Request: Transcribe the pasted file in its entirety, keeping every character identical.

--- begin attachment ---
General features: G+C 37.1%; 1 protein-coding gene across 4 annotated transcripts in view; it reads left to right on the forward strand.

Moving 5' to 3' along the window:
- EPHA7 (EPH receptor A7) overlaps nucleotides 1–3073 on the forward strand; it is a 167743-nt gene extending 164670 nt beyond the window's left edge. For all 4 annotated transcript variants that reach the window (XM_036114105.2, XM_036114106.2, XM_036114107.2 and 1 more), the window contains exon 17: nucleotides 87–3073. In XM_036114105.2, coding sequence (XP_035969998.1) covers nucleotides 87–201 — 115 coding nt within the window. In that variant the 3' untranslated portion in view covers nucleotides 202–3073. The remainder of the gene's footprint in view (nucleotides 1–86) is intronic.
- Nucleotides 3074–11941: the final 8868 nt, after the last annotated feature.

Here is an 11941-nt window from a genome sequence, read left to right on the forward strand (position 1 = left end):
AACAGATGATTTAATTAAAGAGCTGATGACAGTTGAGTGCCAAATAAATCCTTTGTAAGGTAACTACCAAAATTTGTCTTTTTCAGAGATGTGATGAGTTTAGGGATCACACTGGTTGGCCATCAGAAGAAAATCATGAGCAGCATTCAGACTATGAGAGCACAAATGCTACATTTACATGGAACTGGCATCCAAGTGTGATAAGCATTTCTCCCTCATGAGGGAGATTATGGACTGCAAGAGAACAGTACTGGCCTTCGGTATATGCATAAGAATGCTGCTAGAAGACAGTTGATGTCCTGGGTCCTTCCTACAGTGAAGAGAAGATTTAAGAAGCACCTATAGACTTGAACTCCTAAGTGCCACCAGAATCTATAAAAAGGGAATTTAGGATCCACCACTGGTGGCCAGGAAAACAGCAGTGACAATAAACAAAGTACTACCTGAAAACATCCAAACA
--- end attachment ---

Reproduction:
General features: G+C 37.1%; 1 protein-coding gene across 4 annotated transcripts in view; it reads left to right on the forward strand.

Moving 5' to 3' along the window:
- EPHA7 (EPH receptor A7) overlaps nucleotides 1–3073 on the forward strand; it is a 167743-nt gene extending 164670 nt beyond the window's left edge. For all 4 annotated transcript variants that reach the window (XM_036114105.2, XM_036114106.2, XM_036114107.2 and 1 more), the window contains exon 17: nucleotides 87–3073. In XM_036114105.2, coding sequence (XP_035969998.1) covers nucleotides 87–201 — 115 coding nt within the window. In that variant the 3' untranslated portion in view covers nucleotides 202–3073. The remainder of the gene's footprint in view (nucleotides 1–86) is intronic.
- Nucleotides 3074–11941: the final 8868 nt, after the last annotated feature.

Here is an 11941-nt window from a genome sequence, read left to right on the forward strand (position 1 = left end):
AACAGATGATTTAATTAAAGAGCTGATGACAGTTGAGTGCCAAATAAATCCTTTGTAAGGTAACTACCAAAATTTGTCTTTTTCAGAGATGTGATGAGTTTAGGGATCACACTGGTTGGCCATCAGAAGAAAATCATGAGCAGCATTCAGACTATGAGAGCACAAATGCTACATTTACATGGAACTGGCATCCAAGTGTGATAAGCATTTCTCCCTCATGAGGGAGATTATGGACTGCAAGAGAACAGTACTGGCCTTCGGTATATGCATAAGAATGCTGCTAGAAGACAGTTGATGTCCTGGGTCCTTCCTACAGTGAAGAGAAGATTTAAGAAGCACCTATAGACTTGAACTCCTAAGTGCCACCAGAATCTATAAAAAGGGAATTTAGGATCCACCACTGGTGGCCAGGAAAACAGCAGTGACAATAAACAAAGTACTACCTGAAAACATCCAAACA